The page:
Monday, October 19, 2009

Berry: Observation and Memory

Alaskan Field Sketches
William Berry (1926-1978) was an animal artist who did few finished paintings, but many masterful field sketches.For three summers, from 1954-1956, he worked in Camp Denali in Alaska, recording his observations of bear, lynx, moose, voles, and porcupines.

In the margins of his sketches, he noted whether the sketches were from observation on the spot, or from memory later when he returned to his cabin——or sometimes a combination of both.

I devoted a tremendous amount of time and energy to simply recording the facts of animal life—hundreds of hours and thousands of drawings in the zoo or in the forests, on mountains, in deserts, or plains. A caribou, for example, is never going to hold still for you, and a photograph of him, though useful for many reasons, is never going to show him doing exactly what you want him to be doing for a particular illustration. You have to learn the beast inside-out and upside-down, so that you can put him together on the page from scratch.

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His book of Alaskan Field Sketches
 is a treasure for anyone interested in animal drawing or animal behavior.

Thanks, Carl R. and thanks to this site for the images.

13 comments:

Christian Supiot said...

Have you anything with Amazon? ;)

Thanks for the info. Nice draws

James Gurney said...

Christian, I usually just offer the Amazon link because I'm lazy; I don't mean to overlook the many other used book dealers. But I did a check on Bookfinder on this one, and there are copies on Half.com and Powell's and a few others, but Amazon comes up cheapest.

For helpful tips on finding used books on the web, check out Armand Cabrera's blog post:
http://artandinfluence.blogspot.com/2009/09/finding-art-books.html

ivo.de.wispelaere said...

I have been teaching myself how to draw horses (horses are the mother of all difficult things to draw). I think that, when drawing animals, you have to be familiar with their anatomy. And so I've been studying their bone structure, muscles, and comparing that to all I knew about the human body (because we're all mammals after all).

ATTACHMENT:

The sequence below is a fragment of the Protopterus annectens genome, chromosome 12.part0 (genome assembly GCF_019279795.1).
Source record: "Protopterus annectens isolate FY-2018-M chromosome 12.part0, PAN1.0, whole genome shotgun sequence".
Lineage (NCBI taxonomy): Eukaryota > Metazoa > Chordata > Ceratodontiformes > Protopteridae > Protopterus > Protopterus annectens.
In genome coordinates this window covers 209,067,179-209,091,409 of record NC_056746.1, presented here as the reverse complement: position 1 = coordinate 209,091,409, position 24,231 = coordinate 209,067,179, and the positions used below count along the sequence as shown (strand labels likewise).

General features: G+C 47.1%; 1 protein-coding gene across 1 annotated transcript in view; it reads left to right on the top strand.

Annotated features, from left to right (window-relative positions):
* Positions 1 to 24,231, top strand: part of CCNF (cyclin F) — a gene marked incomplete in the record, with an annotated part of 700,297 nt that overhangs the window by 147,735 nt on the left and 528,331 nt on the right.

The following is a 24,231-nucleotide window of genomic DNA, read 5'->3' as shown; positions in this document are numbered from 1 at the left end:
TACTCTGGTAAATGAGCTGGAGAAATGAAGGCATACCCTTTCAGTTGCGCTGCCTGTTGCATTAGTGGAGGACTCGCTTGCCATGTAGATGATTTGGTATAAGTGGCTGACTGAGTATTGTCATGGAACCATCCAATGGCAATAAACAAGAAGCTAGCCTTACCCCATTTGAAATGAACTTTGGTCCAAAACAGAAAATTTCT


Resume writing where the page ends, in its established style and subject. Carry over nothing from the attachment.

My goal was (and still is) to be able to draw a horse from any view by hart.

Knowing the link between human and horse anatomy and studying them from books first, it was much easier later on to draw a horse in real life, just because I knew where to look at, and to invent what I couldn't see...

Steve said...

Many (in fact so far, almost all) of the older books mentioned in Gurney Journey are available using the public library's inter-library loan system. The reach of this system varies with locality, but it's where I always look first before seeking to buy. Berry's book of Alaskan sketches will be traveling to me via my local library within the next week. I'm really looking forward to it!

JenniferGOliver said...

Wow! Very inspirational. I've heard it rumored that there's a fox den in graveyard at the end of my street. This makes me want to pack up my sketchbook and find it!

Thanks for telling us about him! I've never heard of him before and I will order the book. (I ordered yours just yesterday ;-).

Christian Supiot said...

Sorry James, it was only a woke... not a serius comment... Sorry if i "sounds" bad.

Including links it's usefull anyway... And i can not click on it if i dont want.

minkee said...

Those bears. It really puts me to shame. I draw bears out my head all the time but I have absolutely no clue what a real one looks like. At least I have the excuse of being in a completely bearless country, I suppose.

Those bears!

Anderhowl said...

Wow. This book is going on my birthday list. I'm so glad to have found your blog, James!

Michael Bech said...

Is it the same Bill Berry mentioned here (scroll down to the fourth image from the bottom) by Gregory S. Paul?

http://gspauldino.com/part1.html

Paul seems to be very fond of his dinosaur paintings.

James Gurney said...

Michael, yes, I believe it's the same Bill Berry. He did several murals, including one called "An Alaskan Fairy Tale", which he was working on at the time of his death. It was done for the Fairbanks public library for what is now the Berry Room and was finished by Trina Hyman. (Thanks to Carl Ramm for this).

Michael Bech said...

Thanks! His dinosaurs seem to have been very much ahead of his time.

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John Muir Laws said...

Bill Berry is a treasure. I have never seen any artist capture the energy and anatomy of mammals as clearly with a pencil. I had the opportunity to meet his wife and students on a visit to Alaska. You can see more of his work in the book Mammals of the San Francisco Bay area and the coloring book Animal Friends of Yosemite. If anyone has not yet done so, get Gurney's Color and Light. It is an amazing resource and brilliant book.